Legalizing Gay Marriage Reduced Homophobia

A new study finds that state laws sent a strong message about how norms were changing—and homophobia declined as a result.

Amy Klein-Matheny and her wife Jennifer are married by Reverend Peg Esperanza in the Polk County Administration Building on April 27th, 2009, in Des Moines, Iowa, on the first day gay couples were allowed to marry in the state following a ruling by the Iowa Supreme Court.

The fact that Democratic presidential hopeful Pete Buttigieg’s homosexuality has been largely seen as a non-issue is evidence of a startling societal shift. How did America get so accepting of same-sex relationships in so short a time?

New research suggests that one catalyst was the state-level legalization of gay marriage.

“While anti-gay bias has been decreasing over time,” writes a research team led by McGill University psychologist Eugene Ofosu, it did so “at roughly double the rate” after a given state legalized same-sex nuptials.

This acceleration indicates that “government legislation can inform attitudes, even on religiously and politically entrenched positions,” the researchers write in the Proceedings of the National Academy of Sciences.

To measure popular attitudes toward same-sex relationships, the researchers analyzed two large data sets. The first featured about one million people who logged onto the Project Implicit website between 2006 and 2016. The site allows visitors to state their conscious feelings on hot-topic issues, and measures their unconscious feelings toward the same subjects using specially designed tests.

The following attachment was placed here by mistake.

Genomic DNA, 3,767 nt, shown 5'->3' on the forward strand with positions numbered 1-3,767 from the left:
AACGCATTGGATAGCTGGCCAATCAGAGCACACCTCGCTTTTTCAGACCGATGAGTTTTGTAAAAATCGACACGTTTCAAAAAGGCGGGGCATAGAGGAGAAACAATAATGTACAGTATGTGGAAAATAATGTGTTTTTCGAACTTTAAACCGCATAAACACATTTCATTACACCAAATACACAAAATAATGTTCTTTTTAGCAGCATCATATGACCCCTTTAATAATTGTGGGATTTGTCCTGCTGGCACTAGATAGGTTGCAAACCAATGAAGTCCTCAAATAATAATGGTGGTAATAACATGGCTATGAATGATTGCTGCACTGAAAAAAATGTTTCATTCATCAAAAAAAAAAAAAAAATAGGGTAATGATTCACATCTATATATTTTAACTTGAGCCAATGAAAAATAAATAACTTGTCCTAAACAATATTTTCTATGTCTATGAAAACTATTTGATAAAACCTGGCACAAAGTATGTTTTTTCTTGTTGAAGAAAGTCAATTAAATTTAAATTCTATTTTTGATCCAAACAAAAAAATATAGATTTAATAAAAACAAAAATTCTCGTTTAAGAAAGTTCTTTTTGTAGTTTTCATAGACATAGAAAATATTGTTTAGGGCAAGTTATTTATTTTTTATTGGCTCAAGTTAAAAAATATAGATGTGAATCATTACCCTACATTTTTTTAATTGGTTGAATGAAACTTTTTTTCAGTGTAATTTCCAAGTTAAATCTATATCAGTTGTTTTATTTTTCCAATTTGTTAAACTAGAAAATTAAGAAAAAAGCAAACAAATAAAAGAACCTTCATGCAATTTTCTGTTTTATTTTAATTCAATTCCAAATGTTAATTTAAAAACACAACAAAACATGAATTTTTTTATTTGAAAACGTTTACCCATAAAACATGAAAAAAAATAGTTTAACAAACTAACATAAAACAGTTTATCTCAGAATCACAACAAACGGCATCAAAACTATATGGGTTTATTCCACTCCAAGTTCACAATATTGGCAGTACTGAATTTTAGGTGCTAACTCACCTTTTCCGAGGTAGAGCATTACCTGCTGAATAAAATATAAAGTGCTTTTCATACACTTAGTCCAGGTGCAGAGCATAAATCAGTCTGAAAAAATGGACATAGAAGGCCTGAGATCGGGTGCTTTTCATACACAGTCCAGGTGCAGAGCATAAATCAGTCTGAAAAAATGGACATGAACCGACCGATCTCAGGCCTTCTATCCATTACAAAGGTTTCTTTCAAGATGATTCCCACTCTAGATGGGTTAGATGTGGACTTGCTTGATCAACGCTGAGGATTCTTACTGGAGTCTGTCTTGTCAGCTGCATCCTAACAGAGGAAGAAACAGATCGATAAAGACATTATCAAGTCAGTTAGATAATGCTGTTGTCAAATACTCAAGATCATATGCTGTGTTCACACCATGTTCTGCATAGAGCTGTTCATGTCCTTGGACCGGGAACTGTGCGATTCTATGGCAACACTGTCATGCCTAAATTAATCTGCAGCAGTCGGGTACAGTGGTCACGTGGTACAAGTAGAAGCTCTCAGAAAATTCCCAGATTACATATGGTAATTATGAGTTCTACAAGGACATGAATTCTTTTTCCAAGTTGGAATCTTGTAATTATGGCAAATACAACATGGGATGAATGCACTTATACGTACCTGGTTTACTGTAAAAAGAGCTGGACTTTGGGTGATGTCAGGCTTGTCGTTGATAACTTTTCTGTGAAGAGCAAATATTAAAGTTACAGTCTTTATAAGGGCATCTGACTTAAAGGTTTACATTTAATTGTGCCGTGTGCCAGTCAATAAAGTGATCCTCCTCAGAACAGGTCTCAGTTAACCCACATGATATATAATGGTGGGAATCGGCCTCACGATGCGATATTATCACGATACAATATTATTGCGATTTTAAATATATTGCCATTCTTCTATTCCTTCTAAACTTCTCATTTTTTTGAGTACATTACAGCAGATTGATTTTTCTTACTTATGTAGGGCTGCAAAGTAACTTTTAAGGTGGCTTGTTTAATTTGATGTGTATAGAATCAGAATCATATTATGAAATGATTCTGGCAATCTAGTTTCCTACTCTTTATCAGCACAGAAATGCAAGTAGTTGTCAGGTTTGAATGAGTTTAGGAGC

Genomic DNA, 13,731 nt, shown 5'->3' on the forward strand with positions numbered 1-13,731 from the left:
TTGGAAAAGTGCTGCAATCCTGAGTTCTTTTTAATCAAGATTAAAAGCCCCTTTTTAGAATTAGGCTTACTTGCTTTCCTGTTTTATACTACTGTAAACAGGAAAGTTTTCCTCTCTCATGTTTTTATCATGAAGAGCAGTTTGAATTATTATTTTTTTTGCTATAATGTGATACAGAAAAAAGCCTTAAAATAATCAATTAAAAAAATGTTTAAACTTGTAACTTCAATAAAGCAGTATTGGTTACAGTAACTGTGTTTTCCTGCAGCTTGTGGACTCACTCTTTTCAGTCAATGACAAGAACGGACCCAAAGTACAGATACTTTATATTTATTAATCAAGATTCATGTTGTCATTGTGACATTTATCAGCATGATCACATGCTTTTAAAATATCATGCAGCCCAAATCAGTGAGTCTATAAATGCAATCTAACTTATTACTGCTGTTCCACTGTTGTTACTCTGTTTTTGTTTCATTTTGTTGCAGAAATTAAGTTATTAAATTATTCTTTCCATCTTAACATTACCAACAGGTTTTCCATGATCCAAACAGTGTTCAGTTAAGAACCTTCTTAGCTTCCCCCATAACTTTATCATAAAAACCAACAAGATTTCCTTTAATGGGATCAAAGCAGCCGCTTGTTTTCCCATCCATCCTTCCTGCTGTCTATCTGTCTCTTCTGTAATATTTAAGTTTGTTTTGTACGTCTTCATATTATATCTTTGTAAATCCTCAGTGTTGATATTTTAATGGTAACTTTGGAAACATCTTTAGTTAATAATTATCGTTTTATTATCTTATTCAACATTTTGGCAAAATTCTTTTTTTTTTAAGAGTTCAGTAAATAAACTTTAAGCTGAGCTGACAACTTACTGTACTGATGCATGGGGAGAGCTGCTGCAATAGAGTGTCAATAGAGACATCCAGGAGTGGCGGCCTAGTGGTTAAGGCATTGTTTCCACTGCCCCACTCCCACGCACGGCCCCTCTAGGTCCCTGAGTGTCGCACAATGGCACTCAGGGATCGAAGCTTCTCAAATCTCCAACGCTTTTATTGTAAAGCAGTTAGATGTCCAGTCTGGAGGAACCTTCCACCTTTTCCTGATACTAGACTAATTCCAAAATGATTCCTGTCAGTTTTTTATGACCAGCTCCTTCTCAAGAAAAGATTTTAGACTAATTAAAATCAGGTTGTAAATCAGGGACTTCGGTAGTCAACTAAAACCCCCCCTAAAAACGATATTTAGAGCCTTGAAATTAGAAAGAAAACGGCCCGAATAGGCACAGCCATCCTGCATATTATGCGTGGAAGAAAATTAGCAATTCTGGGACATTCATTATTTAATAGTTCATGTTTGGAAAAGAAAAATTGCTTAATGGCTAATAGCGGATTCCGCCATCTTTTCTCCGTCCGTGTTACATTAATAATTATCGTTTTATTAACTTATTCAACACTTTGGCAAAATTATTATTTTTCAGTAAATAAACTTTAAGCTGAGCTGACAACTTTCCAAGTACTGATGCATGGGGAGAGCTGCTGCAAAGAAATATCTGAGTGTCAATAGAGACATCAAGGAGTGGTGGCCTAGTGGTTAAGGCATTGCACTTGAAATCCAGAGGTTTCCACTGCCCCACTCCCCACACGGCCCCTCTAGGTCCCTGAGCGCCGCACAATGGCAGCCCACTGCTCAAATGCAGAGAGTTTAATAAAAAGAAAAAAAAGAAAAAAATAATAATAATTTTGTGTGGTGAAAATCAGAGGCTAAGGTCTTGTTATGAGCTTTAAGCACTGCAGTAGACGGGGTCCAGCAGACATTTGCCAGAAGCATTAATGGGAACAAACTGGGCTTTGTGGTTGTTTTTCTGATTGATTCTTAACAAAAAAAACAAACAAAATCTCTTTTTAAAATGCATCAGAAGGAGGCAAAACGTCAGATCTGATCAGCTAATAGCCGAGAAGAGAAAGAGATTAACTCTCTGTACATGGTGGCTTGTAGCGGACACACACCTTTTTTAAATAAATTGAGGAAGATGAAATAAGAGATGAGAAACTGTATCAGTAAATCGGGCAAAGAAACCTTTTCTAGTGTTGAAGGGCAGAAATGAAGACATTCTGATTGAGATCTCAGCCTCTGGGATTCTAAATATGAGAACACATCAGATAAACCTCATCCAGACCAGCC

In addition, the team analyzed data on more than 10,000 participants in the American National Elections Studies, which asked people to indicate the level of warmth they felt toward gays and lesbians. The surveys were taken in 2008, 2012, and 2016, meaning “they were collected across all 50 states before, during, and after same-sex marriage legislation” went into effect.

They found that, consistently, the passage of such laws significantly influenced attitudes in favor of acceptance.

“We find both implicit and explicit anti-gay bias was decreasing or stable over time before same-sex marriage legislation,” the researchers report. “However, following the passing of legislation perceived as supportive of this marginalized population, on average, anti-gay bias declined at a steeper rate.”

Further analysis suggested “attitudes and legislation may be mutually reinforcing,” the researchers say: “Evolving attitudes toward same-sex marriage may have served as an impetus and momentum for both state and federal legislation.” These new laws “in turn strengthened and consolidated favorable attitudes toward lesbians and gay men.”

The researchers point to one exception to this trend: States that had not legalized gay marriage, but were forced to do so after the Supreme Court’s 2015 decision in Obergefell v. Hodges, experienced “increased anti-gay bias over time.” This “backlash” effect apparently reflects the “sense of symbolic threat” to people’s lifestyles and values in these socially conservative states.

Nevertheless, the overall effect of state-level laws was positive (if not huge) and persistent, suggesting that “government legislation can cause changes in the attitudes of its citizens regarding minority groups.”

There is a caveat to this good-news story. There already is a lot of evidence that President Donald Trump, through his rhetoric, is normalizing racism and xenophobia. This latest research suggests that, if some of those anti-immigrant sentiments are codified into state-level law, it could accelerate that trend.

Clearly, Americans look to our elected leaders for guidance on what is acceptable and what is not. That’s not as comforting a thought as it was a couple of years ago.
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